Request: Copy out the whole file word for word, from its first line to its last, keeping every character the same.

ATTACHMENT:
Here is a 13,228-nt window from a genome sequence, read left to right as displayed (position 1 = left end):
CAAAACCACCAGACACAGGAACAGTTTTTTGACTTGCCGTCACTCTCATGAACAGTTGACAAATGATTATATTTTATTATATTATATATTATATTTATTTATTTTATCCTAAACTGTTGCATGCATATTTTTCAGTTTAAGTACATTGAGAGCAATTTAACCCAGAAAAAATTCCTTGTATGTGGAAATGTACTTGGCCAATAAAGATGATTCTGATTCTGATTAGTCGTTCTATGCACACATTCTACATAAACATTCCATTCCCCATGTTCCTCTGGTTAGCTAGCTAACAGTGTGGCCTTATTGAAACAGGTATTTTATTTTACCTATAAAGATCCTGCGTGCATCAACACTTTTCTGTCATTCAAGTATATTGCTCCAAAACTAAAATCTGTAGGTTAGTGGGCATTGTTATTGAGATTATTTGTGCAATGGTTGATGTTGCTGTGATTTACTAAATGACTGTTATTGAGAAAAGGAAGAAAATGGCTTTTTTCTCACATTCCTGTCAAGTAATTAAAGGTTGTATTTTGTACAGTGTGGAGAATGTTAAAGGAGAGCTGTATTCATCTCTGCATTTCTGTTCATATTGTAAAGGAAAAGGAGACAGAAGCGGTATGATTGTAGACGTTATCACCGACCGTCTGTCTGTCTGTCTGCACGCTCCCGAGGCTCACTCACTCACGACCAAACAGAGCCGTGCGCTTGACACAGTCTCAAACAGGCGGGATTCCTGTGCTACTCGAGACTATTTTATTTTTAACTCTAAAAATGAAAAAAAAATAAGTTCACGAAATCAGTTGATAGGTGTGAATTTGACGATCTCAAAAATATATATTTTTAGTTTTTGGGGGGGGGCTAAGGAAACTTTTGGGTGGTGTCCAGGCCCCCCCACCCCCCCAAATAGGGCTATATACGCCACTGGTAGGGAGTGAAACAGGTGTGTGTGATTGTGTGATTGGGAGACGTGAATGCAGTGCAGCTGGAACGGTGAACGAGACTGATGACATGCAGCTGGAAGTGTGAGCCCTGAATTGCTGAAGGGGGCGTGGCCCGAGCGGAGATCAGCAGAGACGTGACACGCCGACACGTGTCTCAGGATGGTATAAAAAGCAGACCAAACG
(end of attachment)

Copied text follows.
Here is a 13,228-nt window from a genome sequence, read left to right as displayed (position 1 = left end):
CAAAACCACCAGACACAGGAACAGTTTTTTGACTTGCCGTCACTCTCATGAACAGTTGACAAATGATTATATTTTATTATATTATATATTATATTTATTTATTTTATCCTAAACTGTTGCATGCATATTTTTCAGTTTAAGTACATTGAGAGCAATTTAACCCAGAAAAAATTCCTTGTATGTGGAAATGTACTTGGCCAATAAAGATGATTCTGATTCTGATTAGTCGTTCTATGCACACATTCTACATAAACATTCCATTCCCCATGTTCCTCTGGTTAGCTAGCTAACAGTGTGGCCTTATTGAAACAGGTATTTTATTTTACCTATAAAGATCCTGCGTGCATCAACACTTTTCTGTCATTCAAGTATATTGCTCCAAAACTAAAATCTGTAGGTTAGTGGGCATTGTTATTGAGATTATTTGTGCAATGGTTGATGTTGCTGTGATTTACTAAATGACTGTTATTGAGAAAAGGAAGAAAATGGCTTTTTTCTCACATTCCTGTCAAGTAATTAAAGGTTGTATTTTGTACAGTGTGGAGAATGTTAAAGGAGAGCTGTATTCATCTCTGCATTTCTGTTCATATTGTAAAGGAAAAGGAGACAGAAGCGGTATGATTGTAGACGTTATCACCGACCGTCTGTCTGTCTGTCTGCACGCTCCCGAGGCTCACTCACTCACGACCAAACAGAGCCGTGCGCTTGACACAGTCTCAAACAGGCGGGATTCCTGTGCTACTCGAGACTATTTTATTTTTAACTCTAAAAATGAAAAAAAAATAAGTTCACGAAATCAGTTGATAGGTGTGAATTTGACGATCTCAAAAATATATATTTTTAGTTTTTGGGGGGGGGCTAAGGAAACTTTTGGGTGGTGTCCAGGCCCCCCCACCCCCCCAAATAGGGCTATATACGCCACTGGTAGGGAGTGAAACAGGTGTGTGTGATTGTGTGATTGGGAGACGTGAATGCAGTGCAGCTGGAACGGTGAACGAGACTGATGACATGCAGCTGGAAGTGTGAGCCCTGAATTGCTGAAGGGGGCGTGGCCCGAGCGGAGATCAGCAGAGACGTGACACGCCGACACGTGTCTCAGGATGGTATAAAAAGCAGACCAAACG